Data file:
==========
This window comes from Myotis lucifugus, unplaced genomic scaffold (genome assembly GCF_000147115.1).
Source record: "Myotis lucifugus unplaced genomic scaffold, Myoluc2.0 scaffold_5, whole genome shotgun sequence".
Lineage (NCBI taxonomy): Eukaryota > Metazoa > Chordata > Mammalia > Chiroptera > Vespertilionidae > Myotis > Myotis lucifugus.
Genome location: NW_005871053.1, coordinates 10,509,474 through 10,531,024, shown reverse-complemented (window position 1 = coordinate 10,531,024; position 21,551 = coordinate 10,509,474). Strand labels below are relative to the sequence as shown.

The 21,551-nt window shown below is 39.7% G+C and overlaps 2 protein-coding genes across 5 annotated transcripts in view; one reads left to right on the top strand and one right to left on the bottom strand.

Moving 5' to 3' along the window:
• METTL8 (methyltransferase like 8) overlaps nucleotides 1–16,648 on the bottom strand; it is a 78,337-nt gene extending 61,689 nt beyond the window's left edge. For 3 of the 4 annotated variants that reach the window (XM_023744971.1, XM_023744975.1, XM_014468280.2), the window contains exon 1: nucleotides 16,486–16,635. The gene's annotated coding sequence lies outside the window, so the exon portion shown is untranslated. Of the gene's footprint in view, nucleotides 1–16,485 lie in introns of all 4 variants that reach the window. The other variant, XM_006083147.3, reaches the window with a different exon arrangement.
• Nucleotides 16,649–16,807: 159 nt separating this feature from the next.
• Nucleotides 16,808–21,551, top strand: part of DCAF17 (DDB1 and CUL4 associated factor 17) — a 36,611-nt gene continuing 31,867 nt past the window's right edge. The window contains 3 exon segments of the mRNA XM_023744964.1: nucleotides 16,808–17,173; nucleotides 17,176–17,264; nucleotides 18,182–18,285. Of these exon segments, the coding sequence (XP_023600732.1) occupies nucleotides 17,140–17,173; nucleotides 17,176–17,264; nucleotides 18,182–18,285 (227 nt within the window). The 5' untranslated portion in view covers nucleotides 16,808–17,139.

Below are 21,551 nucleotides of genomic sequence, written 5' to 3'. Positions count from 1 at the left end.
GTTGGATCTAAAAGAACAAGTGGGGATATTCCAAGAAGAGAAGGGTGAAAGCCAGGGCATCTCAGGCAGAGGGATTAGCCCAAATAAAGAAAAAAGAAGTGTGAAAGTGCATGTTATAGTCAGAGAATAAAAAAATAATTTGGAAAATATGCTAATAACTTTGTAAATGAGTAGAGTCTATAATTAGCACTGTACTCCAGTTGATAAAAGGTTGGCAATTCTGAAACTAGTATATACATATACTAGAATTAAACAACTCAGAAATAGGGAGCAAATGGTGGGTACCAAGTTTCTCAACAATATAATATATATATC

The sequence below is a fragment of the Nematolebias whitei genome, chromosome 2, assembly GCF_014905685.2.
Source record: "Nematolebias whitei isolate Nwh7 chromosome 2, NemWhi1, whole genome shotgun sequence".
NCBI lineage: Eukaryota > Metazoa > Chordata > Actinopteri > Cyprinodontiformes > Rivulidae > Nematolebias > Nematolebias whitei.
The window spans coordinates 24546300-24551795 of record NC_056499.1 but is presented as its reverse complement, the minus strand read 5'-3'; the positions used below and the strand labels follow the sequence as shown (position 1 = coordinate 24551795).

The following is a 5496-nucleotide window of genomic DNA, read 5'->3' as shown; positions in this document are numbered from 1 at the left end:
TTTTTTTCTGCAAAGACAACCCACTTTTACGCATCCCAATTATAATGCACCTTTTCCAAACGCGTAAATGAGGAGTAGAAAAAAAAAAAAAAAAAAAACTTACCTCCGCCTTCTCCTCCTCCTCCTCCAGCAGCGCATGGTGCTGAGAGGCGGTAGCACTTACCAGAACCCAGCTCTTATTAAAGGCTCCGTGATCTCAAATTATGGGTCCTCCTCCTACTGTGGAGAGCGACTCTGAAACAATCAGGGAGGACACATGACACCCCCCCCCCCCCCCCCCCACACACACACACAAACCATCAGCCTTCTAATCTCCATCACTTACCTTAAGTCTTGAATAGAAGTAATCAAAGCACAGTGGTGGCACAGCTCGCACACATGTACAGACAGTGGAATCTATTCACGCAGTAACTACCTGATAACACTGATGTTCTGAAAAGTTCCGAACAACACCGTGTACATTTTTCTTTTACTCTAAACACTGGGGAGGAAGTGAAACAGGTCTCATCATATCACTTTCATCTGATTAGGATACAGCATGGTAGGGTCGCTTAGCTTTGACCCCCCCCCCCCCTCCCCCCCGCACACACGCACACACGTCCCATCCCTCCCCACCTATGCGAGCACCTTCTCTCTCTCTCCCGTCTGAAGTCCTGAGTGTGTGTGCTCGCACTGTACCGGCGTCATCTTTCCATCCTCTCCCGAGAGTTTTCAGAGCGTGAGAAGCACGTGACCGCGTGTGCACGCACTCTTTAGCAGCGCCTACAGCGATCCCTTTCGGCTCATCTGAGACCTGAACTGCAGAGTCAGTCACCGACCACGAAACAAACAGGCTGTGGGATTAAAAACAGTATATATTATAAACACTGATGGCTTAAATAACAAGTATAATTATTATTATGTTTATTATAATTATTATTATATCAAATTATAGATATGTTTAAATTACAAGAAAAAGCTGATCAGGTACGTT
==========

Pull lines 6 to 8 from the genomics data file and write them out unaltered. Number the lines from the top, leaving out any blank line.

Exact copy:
Moving 5' to 3' along the window:
• METTL8 (methyltransferase like 8) overlaps nucleotides 1–16,648 on the bottom strand; it is a 78,337-nt gene extending 61,689 nt beyond the window's left edge. For 3 of the 4 annotated variants that reach the window (XM_023744971.1, XM_023744975.1, XM_014468280.2), the window contains exon 1: nucleotides 16,486–16,635. The gene's annotated coding sequence lies outside the window, so the exon portion shown is untranslated. Of the gene's footprint in view, nucleotides 1–16,485 lie in introns of all 4 variants that reach the window. The other variant, XM_006083147.3, reaches the window with a different exon arrangement.
• Nucleotides 16,649–16,807: 159 nt separating this feature from the next.